A welcoming log fire and a cosy bar and dining area is exactly what’s needed after a long walk. If you’re exploring the depths of North Northumberland head through the woods to Hareshaw Linn, the stunning waterfall, keeping your eyes peeled for rare plant life and wildlife along the way. If you’re taking the moderate three-mile route from Bellingham to Hareshaw Linn, The Holly Bush Inn is the must-visit pub to put your feet up after your excursion. An old drovers inn which dates back more than 300 years, The Holly Bush Inn’s welcoming atmosphere and cosy log fire is perfect for a pit stop. Need to refuel? Look out for pub classics such as steak and ale pie and the trio of sausages, or try the goats’ cheese and caramelised red onion tart.

The Holly Bush Inn, Greenhaugh NE48 1PW
01434 240 391



This award-winning country inn is nestled in the fold of the beautiful Shibden Valley and is the perfect place to cosy-up by a roaring open fire with a drink and some hearty pub grub. Using fresh, seasonal ingredients, Shibden Mill Inn’s menu includes sandwiches and small plates, as well as speciality dishes such as duck breast, miso-glazed cod and squash gnocchi. Finish off with a delicious dessert – we recommend the blackberry Eton mess with yoghurt mousse, fig leaf ice cream and almonds. There’s lots of countryside to explore around the pub, and three of the popular local walks which start here cover anything from two to seven and a half miles. Leaving the Shibden Mill Inn, turn left at the bottom of Whiskers Lane and then follow Simm Carr Lane onto Calderdale Way to begin the moderate two mile walk. With some manageable climbs and a short tunnel shortcut which takes you to the bottom of the valley, this fairly easy walk is the perfect autumnal stroll before heading back to the Shibden Mill Inn to refuel.

Shibden Mill Fold, Halifax HX3 7UL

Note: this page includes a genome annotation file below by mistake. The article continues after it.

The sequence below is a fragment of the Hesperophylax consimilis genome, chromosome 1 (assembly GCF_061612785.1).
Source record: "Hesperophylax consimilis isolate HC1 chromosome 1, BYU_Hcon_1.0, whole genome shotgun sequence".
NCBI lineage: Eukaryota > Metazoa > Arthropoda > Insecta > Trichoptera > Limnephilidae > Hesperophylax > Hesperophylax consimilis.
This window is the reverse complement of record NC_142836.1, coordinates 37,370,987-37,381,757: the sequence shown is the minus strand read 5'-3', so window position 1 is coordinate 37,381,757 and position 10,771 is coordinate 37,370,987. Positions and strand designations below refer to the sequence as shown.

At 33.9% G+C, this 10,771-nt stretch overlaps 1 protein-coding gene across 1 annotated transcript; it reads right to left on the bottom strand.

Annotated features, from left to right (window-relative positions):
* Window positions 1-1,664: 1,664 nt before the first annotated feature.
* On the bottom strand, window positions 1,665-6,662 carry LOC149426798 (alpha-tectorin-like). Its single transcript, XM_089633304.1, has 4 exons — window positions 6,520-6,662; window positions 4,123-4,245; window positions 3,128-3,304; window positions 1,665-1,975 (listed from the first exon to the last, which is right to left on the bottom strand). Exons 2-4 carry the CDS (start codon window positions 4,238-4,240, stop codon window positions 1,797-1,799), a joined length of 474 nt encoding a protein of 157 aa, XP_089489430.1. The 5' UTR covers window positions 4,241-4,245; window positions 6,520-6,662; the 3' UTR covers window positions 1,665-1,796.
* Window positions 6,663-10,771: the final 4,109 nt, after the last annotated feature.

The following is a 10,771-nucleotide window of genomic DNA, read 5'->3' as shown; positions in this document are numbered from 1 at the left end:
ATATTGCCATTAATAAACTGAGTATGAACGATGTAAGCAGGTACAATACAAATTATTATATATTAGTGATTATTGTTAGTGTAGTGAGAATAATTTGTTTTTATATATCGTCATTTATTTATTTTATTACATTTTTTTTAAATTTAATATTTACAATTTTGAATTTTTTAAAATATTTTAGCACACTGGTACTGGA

01422 365 840


One of our region’s most famous walks is along Hadrian’s Wall. Once Brewed is just south of the eponymous Wall and is often where people start their seven mile adventure, along the path that leads out of the village up the steep, western side of Steel Rigg, dropping down to Milecastle 39 before climbing again to the much-photographed Sycamore Gap. Before you head off, fuel up at Twice Brewed Inn where you’ll find award-winning ales such as their Coria Amber Larger. The Sunday roasts come with homemade Yorkshire puddings, seasonal vegetables, creamy mash and roasted potatoes too – choose from pork, beef, chicken, or a vegetable loaf.

Bardon Mill, Hexham NE47 7AN
01434 344 534


There are lots of different walks around Digley with plenty of picturesque scenery. To explore Digley Reservoir start at the car park and head east along the woods where you will descend some stairs to pass through a steel gate down to the dam. With stunning views of the water, and taking just over an hour to complete, this circular waterside walk is the perfect trail to try this autumn before heading back towards Holmbridge and The Pickled Pheasant. Cosy up by the fire with a cold pint or enjoy the traditional pub favourites on the menu here. If you’re visiting during the week we recommend trying the Moroccan spiced lamb shoulder, or the wild mushroom stroganoff, whilst those visiting on a Sunday can indulge in The Pickled Pheasant’s legendary Sunday roasts.

The Pickled Pheasant, Woodhead Road, Holmbridge HD9 2NQ
01484 687652


This popular village pub has a distinctly modern, gastropub feel. Whether you head here pre- or post-walk, we recommend tucking in to the Picnic Board for two, a delicious sharing platter of charcuterie, terrine, Scotch egg and sourdough. You’ll also find all the pub classics on the menu, and some irresistible desserts; sticky toffee pudding, caramelised banana and banoffee ice cream anyone? The Ship Inn is dog friendly, so your fourlegged friend(s) can enjoy walking the banks of the Tyne along the old railway line which stretches from the village, running past George Stephenson’s cottage towards Newburn in a six-mile circular walk.

Main Road, Wylam NE41 8AQ
01661 854538


One of Yorkshire’s most famous natural landmarks, Aysgarth Falls is the perfect place for an autumn walk. There’s plenty to see along the woodland and pasture tracks before you reach the triple-flight Aysgarth waterfalls. Once you’ve made your way around the route (which is just under two and half miles) head to the Aysgarth Falls Hotel for a well deserved rest. Settle into the traditional bar area which has a vibrant and welcoming atmosphere – the perfect place for a refreshing pint. If you’re feeling peckish after your walk, there are plenty of options here, from pork fillet with black pudding croquettes or the Indian spiced lamb, to hot roast beef and gravy sandwiches.

Aysgarth, Leyburn DL8 3SR
01969 663775